Fri, 25 Sep 2009 15:03:09 GMT
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Saturday, September 26, 2009
Fri, 25 Sep 2009 15:03:09 GMT
The resignation of a senior British general extremely critical of the handling of the war in Afghanistan has caused a media frenzy.
Major-General Andrew Mackay, 52, resigned his commission on Thursday "for personal reasons," according to the Ministry of Defense, but it is understood that the commander was unhappy about some aspects of current war strategy.
He is reportedly the most high-ranking commander to resign since the start of the operations in 2001, and the fifth senior officer to leave the Forces prematurely in the space of two years. With mounting number of casualties hurting the already floundering public support and elections due by June 2010, the series of high-ranking military resignations could not come at a worst time for the government of Prime Minister Gordon Brown.
While the Sun newspaper interpreted Mackay's resignation as "a huge blow" for Brown's government, the Daily Mail denounced it as an "embarrassment". "Don't be surprised if other senior officers follow his lead between now and the election.
It has got to the stage where officers are now prepared to fall on their swords rather than pretend to their soldiers all is well when it is clearly not," a senior military source told the Daily Mirror. The Daily Telegraph said the former brigade commander was shocked at the state of affairs upon arriving in Afghanistan in 2007, and is quoted as having said senior officer were "making it up as we go along." Since April 2008, he has been critical of the conduct, saying no efforts were made to "retain, gain and win" the trust of the Afghan population and that could mean failure in the long term.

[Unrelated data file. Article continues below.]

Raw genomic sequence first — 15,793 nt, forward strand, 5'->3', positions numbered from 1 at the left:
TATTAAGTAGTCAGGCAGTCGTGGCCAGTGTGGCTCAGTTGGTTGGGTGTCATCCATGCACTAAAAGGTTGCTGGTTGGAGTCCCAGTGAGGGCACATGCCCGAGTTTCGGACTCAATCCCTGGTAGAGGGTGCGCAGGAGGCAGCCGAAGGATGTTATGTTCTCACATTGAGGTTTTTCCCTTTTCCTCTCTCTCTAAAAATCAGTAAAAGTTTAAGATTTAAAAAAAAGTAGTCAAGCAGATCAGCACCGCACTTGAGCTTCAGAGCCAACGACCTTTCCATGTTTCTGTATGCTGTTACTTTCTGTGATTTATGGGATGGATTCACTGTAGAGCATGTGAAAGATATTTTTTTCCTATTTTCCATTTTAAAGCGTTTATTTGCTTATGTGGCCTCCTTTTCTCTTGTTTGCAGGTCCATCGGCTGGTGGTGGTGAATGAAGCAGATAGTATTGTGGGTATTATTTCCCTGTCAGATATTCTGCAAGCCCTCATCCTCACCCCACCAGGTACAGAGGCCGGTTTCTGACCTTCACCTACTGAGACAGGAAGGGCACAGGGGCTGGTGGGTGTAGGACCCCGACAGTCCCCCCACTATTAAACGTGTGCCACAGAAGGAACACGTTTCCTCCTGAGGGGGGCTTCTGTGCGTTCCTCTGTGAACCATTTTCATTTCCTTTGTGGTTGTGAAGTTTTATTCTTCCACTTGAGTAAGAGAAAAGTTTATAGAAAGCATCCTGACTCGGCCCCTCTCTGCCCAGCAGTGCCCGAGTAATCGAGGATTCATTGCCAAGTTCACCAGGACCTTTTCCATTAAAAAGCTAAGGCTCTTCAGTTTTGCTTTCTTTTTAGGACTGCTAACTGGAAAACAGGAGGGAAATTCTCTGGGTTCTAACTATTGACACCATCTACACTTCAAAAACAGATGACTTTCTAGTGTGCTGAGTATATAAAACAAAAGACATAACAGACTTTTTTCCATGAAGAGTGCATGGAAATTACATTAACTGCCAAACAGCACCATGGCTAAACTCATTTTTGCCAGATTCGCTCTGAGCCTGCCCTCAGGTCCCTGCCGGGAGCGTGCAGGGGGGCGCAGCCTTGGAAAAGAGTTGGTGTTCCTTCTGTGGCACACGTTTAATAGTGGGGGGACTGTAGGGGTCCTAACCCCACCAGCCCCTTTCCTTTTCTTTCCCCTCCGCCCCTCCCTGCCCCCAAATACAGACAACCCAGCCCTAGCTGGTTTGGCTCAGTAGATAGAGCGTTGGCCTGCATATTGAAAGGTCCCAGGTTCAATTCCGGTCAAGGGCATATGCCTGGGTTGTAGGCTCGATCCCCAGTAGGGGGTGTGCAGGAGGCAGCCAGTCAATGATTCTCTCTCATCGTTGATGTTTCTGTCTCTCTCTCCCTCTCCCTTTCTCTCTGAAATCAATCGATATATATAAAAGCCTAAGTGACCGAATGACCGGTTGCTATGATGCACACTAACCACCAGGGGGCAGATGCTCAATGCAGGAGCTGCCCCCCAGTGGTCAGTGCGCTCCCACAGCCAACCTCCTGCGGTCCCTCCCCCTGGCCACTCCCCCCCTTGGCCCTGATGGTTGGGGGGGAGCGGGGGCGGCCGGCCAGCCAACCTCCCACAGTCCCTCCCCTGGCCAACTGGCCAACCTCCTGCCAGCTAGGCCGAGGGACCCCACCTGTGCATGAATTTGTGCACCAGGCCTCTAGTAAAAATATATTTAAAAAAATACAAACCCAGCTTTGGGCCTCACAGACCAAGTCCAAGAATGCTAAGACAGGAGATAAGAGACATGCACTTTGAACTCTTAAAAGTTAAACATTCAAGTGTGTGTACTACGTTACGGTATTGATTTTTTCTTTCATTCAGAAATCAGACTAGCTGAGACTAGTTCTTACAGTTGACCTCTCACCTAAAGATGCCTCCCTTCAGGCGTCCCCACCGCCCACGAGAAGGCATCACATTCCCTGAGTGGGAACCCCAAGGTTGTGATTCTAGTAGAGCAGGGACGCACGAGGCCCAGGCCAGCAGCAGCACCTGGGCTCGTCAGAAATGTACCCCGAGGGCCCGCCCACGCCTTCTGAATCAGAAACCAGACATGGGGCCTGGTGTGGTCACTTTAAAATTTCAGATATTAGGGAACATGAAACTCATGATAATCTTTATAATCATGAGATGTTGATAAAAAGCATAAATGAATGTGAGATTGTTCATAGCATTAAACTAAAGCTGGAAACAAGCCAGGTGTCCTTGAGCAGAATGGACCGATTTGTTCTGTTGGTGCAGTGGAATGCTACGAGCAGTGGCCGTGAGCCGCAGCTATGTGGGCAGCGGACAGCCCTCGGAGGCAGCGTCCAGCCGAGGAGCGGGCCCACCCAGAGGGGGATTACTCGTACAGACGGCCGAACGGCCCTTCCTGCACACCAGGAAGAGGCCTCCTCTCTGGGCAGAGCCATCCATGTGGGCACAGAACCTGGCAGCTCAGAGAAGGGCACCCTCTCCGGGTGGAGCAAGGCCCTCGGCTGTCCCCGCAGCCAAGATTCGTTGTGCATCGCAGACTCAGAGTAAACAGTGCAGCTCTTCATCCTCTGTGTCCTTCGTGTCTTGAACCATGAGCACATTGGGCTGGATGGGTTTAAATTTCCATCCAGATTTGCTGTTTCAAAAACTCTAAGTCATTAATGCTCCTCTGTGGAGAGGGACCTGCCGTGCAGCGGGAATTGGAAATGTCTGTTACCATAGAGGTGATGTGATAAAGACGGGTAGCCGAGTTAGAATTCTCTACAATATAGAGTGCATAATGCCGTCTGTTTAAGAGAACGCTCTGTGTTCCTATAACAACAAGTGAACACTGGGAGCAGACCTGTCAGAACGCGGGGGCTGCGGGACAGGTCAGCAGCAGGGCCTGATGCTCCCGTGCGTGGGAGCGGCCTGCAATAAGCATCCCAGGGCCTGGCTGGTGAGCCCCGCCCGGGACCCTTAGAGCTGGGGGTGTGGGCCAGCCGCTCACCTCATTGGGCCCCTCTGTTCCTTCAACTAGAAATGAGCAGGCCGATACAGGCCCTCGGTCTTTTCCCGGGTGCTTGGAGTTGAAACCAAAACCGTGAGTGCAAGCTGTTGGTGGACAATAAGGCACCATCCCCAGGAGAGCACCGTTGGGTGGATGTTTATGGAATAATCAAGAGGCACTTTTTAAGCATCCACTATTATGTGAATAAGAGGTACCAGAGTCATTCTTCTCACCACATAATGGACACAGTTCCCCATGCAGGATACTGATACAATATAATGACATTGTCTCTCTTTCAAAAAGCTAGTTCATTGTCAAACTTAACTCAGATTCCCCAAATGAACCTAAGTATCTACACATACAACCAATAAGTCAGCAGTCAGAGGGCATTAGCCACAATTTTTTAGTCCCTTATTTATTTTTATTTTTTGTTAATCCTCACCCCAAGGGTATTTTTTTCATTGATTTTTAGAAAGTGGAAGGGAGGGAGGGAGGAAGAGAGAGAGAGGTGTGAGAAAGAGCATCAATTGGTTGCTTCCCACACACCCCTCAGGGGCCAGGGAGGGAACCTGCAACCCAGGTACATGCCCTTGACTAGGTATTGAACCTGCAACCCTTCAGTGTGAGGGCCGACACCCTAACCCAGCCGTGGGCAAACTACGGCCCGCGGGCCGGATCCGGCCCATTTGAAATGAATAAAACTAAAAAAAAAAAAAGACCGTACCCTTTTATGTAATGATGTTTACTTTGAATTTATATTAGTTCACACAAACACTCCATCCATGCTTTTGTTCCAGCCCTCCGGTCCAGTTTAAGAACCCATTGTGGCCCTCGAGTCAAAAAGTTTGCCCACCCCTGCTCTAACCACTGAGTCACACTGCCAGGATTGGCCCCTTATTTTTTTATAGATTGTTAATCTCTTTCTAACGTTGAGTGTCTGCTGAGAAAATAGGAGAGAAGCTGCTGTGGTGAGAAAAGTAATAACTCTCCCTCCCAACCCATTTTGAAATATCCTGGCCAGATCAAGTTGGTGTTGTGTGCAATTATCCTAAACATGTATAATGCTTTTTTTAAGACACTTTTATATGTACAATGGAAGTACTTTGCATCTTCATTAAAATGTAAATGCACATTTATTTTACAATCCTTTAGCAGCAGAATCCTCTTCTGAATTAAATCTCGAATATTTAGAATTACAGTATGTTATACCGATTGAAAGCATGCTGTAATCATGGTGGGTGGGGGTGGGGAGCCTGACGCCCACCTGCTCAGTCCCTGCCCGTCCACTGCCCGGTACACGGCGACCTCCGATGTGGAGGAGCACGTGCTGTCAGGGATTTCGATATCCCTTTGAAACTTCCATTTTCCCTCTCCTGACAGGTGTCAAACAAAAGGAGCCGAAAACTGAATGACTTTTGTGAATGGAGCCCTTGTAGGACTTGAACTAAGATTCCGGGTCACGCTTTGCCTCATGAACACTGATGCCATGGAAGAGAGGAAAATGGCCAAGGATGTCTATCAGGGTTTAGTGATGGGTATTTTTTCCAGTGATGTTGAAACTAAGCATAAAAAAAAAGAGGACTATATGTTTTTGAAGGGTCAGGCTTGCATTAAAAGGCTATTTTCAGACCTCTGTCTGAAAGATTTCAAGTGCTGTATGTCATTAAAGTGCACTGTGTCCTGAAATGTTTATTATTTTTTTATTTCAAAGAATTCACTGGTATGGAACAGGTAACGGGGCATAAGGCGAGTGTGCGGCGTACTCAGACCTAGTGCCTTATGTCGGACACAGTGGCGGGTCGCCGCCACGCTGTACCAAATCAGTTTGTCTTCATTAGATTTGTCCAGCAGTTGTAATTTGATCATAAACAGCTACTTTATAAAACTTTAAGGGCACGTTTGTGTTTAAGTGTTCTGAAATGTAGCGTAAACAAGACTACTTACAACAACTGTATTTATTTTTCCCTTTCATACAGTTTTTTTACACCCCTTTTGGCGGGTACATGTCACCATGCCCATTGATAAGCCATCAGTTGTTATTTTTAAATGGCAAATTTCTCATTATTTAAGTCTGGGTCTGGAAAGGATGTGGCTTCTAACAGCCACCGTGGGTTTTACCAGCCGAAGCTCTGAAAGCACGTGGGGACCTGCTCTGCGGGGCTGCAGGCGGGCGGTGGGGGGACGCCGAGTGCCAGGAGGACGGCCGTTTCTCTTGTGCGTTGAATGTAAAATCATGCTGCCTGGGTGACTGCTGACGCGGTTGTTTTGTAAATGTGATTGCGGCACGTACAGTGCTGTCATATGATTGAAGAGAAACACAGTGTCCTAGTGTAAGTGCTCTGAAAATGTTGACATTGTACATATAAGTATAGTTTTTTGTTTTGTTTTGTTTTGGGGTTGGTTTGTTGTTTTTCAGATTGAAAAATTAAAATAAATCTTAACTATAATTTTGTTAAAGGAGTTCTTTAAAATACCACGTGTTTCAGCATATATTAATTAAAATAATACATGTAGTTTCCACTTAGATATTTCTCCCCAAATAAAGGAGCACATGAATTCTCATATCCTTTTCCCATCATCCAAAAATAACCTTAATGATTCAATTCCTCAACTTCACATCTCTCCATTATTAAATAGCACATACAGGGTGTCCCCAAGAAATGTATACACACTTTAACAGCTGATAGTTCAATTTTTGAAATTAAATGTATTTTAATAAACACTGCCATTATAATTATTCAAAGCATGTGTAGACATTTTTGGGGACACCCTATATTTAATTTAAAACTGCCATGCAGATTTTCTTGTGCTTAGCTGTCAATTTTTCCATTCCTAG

A damming parliamentary report published this August, with his insight and help, concluded that British troops in southern Afghanistan, especially in volatile Helmand province, were let down by senior officers. The mission there "was undermined by unrealistic planning at senior levels, poor coordination between (government) departments and, crucially, a failure to provide the military with clear direction," the report read.
There are also concerns over the future of a conflict already in its eighth year, and nowhere close to an end, according to senior military commanders of the NATO-led forces in Afghanistan. Military commanders have called for more troops to back Britain's current 9,000-strong presence, but Brown has recently indicated that he would not deploy any more combat forces amid public anger over mounting fatalities, which has surpassed the country's death toll in Iraq.
This is while the commander of US and NATO forces in Afghanistan, General Stanley McChrystal, is expected to link avoiding failure in the war with the deployment of 30,000 more troops in his assessment due next week.
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